Just because a company seeks to make a profit doesn't mean it can't be sustainable, said a host of cutting-edge business leaders, including executives from General Electric (GE), Coca-Cola Enterprises, Starbucks and Xerox at the 2009 Net Impact Conference held at Cornell Nov. 13-14.
Some 300 speakers at about 100 events discussed topics related to sustainable global enterprise, including energy, social entrepreneurship, international development and investing.
Jeffrey Immelt, chairman and CEO of GE, one of America's largest and most profitable companies, said he loves the energy business "because so much is going to happen in the next 10 to 20 years."
Immelt joined Cornell President David Skorton Nov. 13 in a "fireside chat" discussion titled "Driving Innovation and Economic Renewal In a Global Context" to open the conference at Cornell, which drew a record 2,400 business professionals and graduate students.
This year, China will surpass the United States in battery, wind and solar technology, said Immelt, who is on President Obama's Economic Recovery Advisory Council. "There's more growth outside the United States than there is inside the United States," he said.
Huge increases in demand for energy in emerging economies, like China and India, will result in some 10 million new jobs in the renewable energy sector by 2030, he added. To benefit from this, the United States needs strong and progressive public policies. "I think what's at stake for the U.S. is: Are the jobs going to be here or are they going to be somewhere else?"
Job creation is a priority of the advisory council, Immelt noted, but to accomplish this, the U.S. needs to have a global perspective on the economy, focusing on industries that will help solve the world's biggest problems while making the country more competitive, "How do we create the types of industries, the types of capability, the types of education, that are going to make the country better able to prosper in a more global economy?" he asked.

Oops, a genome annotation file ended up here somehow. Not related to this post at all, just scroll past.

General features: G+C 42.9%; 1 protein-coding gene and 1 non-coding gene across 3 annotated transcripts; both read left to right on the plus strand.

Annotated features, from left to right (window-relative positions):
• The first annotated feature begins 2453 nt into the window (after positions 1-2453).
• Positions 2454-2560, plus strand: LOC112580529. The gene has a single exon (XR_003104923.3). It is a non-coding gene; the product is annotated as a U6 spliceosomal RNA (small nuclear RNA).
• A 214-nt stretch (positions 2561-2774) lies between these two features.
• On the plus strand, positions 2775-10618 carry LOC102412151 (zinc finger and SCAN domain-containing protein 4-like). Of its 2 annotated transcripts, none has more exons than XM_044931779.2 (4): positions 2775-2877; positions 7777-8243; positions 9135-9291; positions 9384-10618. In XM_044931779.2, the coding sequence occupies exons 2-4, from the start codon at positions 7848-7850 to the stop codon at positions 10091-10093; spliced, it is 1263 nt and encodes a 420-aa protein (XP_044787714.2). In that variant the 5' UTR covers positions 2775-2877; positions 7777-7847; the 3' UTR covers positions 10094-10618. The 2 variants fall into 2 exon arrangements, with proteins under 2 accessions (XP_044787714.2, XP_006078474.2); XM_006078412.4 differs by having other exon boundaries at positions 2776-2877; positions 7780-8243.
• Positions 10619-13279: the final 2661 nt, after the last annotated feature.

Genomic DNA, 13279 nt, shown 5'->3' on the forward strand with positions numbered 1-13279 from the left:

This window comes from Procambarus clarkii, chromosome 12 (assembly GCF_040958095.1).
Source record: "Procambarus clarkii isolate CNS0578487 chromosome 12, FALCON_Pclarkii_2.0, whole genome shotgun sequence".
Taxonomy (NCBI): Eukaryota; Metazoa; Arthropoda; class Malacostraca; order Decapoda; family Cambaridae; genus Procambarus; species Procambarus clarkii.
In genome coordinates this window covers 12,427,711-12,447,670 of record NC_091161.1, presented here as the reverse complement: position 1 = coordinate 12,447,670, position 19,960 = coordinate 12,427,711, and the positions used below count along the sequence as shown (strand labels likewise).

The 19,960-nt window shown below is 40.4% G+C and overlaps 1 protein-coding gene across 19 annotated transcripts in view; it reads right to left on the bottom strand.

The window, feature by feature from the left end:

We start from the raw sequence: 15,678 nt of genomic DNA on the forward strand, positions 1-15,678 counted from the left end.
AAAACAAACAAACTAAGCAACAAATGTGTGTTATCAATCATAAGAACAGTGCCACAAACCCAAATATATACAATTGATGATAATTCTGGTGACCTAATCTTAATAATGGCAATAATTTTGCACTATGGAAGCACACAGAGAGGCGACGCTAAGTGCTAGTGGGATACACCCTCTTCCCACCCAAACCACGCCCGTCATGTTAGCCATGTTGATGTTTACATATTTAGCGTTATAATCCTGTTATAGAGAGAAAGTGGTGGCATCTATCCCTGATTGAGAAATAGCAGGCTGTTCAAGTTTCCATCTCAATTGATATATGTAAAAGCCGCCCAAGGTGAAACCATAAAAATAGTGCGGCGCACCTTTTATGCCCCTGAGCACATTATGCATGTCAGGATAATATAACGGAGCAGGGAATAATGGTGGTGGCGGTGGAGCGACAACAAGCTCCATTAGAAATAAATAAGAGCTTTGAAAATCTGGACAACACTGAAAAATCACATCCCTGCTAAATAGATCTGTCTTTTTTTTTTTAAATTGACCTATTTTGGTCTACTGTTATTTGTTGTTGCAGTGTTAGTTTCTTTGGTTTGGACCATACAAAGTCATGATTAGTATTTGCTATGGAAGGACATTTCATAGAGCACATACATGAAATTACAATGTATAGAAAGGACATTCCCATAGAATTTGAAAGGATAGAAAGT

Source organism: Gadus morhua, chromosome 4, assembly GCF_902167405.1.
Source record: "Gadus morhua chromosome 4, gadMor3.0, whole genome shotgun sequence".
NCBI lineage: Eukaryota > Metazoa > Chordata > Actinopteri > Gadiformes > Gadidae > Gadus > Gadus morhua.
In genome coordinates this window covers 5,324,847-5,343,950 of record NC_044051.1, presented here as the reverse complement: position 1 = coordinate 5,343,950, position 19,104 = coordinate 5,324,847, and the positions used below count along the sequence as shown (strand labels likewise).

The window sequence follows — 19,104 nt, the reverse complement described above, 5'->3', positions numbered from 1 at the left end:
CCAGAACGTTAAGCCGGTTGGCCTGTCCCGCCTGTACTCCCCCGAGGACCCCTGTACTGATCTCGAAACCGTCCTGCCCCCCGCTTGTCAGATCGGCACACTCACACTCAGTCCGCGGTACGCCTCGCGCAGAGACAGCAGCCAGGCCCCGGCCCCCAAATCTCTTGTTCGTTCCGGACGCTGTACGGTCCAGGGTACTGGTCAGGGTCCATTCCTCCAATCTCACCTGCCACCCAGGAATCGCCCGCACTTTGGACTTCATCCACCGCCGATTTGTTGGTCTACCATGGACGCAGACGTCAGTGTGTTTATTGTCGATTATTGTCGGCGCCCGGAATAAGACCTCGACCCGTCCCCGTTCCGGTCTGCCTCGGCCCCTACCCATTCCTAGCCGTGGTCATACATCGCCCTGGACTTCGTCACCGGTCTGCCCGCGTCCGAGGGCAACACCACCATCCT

One of these problems is climate change. Immelt said that GE has drastically reduced its carbon dioxide emissions, effectively complying with the Kyoto Protocol targets. This was not purely for environmental reasons however, said Immelt, who is also a founding member of the Climate Action Partnership, which calls for greater government controls on carbon emissions. "We thought it was going to cost a couple million bucks. We actually saved a couple million bucks."
Immelt added that today's business leaders need to get involved in the political process more than ever before to be successful. "We are in a time period where government and business intersect and better be savvy on both sides if you want to ultimately understand where you need to go," he said
Companies can profit while being sustainable and socially responsible, he emphasized. "The value that GE has in this conference is one: It is the merger of sustainability with capitalism."
In another Nov. 13 presentation, William Bruno, former vice president of Consol Energy, and Sherri Stuewer, vice president of environmental policy and planning for Exxon Mobil Corp., discussed future possibilities of carbon capture and sequestration technology. They explained a method of removing carbon from emissions and burying it in the ground, a practice that was pioneered in oil drilling operations to maximize output. Bruno described coal as "a bridge to renewable technology."
Other events addressed such topics as building new energy infrastructure, the role of agriculture in climate change mitigation, e-waste recycling, public-private partnerships in global health and updating MBA curriculums.
The conference had more than a dozen sponsors and was hosted by Cornell's Johnson School.
Pelle Rudstam '10 is a writer intern at the Cornell Chronicle.